I had a good conversation with with Laura Chang (Princeton) today, who is interested in doing some work in the area of binary stars. We discussed the point that many of the very challenging things people have done with the Kepler data in the study of exoplanets—exoplanet detection, completeness modeling, populations inferences— are very much easier in the study of eclipsing binary stars. And the numbers are very large: The total number of eclipsing binary systems found in the Kepler data is comparable to the total number of exoplanets found. And there are also K2 and TESS binaries! So there are a lot of neat projects to think about for constraining the short-period binary population with these data. We decided to start by figuring out what's been done already.
I spent a bit of research time today writing up my ideas about what we might do with The Snail (the local phase spiral in the vertical dynamics discovered in Gaia data) to infer the gravitational potential (or force law, or density) in the Milky Way disk. The idea is to model it as an out-of-equilibrium disturbance winding up towards equilibrium. My strong intuition (that could be wrong) is that this is going to be amazingly constraining on the gravitational dynamics. I'm hoping it will be better (both in accuracy and precision) than equilibrium methods, like virial theorem and Jeans models. I sent my hand-written notes to Hans-Walter Rix (MPIA) for comments.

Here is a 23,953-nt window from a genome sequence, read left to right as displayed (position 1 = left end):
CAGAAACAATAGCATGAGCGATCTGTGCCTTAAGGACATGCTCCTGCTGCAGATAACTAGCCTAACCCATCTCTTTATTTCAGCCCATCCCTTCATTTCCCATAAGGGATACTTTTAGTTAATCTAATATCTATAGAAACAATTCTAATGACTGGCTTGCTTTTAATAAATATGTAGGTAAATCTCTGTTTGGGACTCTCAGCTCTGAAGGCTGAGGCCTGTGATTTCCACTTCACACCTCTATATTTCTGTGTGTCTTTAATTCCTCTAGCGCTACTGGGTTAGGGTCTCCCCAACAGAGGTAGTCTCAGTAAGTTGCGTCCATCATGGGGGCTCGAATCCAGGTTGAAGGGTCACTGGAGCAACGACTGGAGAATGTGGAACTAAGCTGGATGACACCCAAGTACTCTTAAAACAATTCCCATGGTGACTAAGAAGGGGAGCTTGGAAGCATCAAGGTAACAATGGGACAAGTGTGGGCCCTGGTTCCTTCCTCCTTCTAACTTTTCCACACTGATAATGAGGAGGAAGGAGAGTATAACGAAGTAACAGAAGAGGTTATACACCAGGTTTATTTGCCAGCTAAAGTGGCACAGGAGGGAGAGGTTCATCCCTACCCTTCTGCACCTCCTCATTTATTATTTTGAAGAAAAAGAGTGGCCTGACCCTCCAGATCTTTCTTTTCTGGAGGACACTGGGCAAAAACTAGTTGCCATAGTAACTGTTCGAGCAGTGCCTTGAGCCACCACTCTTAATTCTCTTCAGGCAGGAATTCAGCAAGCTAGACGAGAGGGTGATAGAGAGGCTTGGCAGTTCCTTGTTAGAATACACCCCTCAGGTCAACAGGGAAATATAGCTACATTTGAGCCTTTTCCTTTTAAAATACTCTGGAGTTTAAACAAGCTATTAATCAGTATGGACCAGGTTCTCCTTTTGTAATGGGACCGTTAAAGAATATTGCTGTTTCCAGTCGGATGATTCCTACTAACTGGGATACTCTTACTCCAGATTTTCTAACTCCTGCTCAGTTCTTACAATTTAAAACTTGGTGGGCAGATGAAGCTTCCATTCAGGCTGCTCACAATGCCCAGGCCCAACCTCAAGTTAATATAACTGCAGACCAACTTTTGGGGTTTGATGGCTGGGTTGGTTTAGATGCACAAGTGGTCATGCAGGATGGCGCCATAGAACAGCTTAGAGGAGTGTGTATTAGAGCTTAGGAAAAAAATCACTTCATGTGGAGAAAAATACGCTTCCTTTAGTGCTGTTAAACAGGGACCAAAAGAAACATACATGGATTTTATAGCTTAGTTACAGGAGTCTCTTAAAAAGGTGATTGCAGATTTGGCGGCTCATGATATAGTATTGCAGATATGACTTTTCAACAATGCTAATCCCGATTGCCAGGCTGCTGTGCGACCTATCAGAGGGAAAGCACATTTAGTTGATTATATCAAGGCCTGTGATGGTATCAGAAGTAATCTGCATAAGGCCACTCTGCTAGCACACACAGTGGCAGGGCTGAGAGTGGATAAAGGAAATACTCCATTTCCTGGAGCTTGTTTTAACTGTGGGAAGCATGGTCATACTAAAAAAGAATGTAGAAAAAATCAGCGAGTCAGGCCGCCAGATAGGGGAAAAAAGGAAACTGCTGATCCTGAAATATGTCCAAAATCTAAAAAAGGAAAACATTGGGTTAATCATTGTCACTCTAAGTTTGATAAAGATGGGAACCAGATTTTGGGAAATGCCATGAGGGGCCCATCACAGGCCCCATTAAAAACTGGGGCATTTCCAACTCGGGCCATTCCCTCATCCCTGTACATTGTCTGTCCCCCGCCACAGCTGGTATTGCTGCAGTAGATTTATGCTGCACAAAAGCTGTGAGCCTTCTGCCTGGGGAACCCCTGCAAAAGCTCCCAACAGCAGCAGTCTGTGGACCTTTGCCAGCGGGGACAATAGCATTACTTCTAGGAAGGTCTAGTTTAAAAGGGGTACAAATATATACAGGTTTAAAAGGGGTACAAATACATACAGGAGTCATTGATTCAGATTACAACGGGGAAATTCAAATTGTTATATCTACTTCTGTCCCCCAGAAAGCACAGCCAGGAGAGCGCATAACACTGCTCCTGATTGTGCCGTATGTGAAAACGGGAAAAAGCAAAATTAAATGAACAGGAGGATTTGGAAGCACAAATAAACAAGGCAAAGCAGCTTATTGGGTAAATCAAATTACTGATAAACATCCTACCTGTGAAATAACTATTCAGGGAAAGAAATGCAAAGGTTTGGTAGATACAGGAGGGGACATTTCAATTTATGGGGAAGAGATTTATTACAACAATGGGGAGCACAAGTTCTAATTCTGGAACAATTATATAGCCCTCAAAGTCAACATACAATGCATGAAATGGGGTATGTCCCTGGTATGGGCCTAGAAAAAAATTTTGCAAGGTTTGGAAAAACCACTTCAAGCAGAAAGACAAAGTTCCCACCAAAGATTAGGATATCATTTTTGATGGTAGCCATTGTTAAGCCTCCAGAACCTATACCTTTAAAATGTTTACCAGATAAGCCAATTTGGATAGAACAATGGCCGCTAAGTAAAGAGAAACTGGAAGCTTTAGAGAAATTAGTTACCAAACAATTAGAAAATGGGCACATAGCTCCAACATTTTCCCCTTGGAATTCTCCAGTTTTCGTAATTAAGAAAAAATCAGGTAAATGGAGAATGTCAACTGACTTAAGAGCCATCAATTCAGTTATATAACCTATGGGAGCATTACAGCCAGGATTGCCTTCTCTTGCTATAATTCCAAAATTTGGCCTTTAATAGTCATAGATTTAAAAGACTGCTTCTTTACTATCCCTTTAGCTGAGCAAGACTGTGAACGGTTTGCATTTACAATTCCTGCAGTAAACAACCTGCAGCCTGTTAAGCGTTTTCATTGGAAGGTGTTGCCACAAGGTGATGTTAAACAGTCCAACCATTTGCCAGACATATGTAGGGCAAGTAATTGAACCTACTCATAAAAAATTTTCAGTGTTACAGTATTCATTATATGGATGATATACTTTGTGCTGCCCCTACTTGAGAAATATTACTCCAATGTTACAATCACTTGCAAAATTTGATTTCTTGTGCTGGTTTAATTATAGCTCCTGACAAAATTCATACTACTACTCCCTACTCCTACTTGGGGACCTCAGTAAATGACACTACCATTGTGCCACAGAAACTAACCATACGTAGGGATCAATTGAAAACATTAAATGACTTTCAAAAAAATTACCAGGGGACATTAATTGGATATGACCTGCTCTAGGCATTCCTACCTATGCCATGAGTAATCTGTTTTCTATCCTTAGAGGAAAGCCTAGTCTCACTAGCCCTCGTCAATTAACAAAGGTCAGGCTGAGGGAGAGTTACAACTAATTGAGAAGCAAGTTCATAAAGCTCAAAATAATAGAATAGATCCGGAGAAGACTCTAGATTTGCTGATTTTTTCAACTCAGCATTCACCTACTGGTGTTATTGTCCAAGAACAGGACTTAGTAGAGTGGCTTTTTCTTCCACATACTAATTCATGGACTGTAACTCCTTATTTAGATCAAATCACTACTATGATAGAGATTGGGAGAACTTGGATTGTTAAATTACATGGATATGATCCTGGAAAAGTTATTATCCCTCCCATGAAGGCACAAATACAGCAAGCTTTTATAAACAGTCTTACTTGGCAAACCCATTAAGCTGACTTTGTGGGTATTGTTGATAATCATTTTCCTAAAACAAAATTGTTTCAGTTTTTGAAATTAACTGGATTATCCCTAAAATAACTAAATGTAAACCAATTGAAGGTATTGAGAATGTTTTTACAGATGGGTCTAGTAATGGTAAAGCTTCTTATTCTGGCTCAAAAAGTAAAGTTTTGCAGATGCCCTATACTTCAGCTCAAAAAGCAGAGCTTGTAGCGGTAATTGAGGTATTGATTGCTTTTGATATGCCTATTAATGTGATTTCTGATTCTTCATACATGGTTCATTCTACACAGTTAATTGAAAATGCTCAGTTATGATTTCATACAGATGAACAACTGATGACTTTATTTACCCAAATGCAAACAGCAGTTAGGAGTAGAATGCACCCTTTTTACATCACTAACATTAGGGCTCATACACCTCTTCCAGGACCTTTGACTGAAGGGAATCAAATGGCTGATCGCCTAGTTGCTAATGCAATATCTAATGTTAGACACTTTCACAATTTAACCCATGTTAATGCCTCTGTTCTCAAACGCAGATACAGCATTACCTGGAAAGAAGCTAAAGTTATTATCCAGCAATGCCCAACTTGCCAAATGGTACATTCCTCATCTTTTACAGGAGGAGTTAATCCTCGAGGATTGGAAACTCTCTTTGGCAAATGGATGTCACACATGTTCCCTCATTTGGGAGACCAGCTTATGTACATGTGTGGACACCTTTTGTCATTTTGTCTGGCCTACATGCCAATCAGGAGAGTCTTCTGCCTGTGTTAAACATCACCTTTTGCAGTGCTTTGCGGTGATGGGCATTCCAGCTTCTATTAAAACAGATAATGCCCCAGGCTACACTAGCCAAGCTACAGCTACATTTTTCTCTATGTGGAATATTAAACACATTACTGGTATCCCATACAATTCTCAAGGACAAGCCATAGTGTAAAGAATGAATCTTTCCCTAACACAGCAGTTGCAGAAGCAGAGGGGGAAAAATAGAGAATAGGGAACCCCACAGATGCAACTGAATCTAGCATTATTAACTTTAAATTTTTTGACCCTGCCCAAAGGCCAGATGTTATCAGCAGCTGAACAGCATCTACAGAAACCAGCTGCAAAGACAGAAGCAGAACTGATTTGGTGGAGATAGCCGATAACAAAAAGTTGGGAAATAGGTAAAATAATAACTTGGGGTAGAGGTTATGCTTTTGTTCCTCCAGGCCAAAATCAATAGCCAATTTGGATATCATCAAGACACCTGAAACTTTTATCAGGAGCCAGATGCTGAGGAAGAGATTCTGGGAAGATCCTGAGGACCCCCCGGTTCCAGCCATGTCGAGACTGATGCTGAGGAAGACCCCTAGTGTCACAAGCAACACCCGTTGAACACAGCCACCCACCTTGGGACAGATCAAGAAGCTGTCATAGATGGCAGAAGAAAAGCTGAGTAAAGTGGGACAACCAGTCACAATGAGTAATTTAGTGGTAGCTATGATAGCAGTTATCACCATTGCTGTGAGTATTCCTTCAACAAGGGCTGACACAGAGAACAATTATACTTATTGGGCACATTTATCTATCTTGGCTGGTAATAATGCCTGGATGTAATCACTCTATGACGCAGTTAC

I spent the day at Pheno 2019, where I gave a plenary about Gaia and dark matter. It was a fun day, and I learned a lot. For example, I learned that when you have a dark photon, you naturally get tiny couplings between the dark matter and the photon, as if the dark matter has a tiny charge. And there are good experiments looking for milli-charged particles. I learned that deep learning methods applied to LHC events are starting to approach information-theoretic bounds for classifying jets. That's interesting, because in the absence of a likelihood function, how do you saturate bounds? I learned that the Swampland (tm) is the set of effective field theories that can't be represented in any string theory. That's interesting: If we could show that there are many EFTs that are incompatible with string theory, then string theory has strong phenomenological content!
In the last talk of the day, Mangano (CERN) talked about the future of accelerators. He made a very interesting point, which I have kind-of known for a long time, but haven't seen articulated explicitly before: If you are doing a huge project to accomplish a huge goal (like build the LHC to find the Higgs), you need to design it such that you know you will produce lots and lots of interesting science along the way. That's an important idea, and it is a great design principle for scientific research.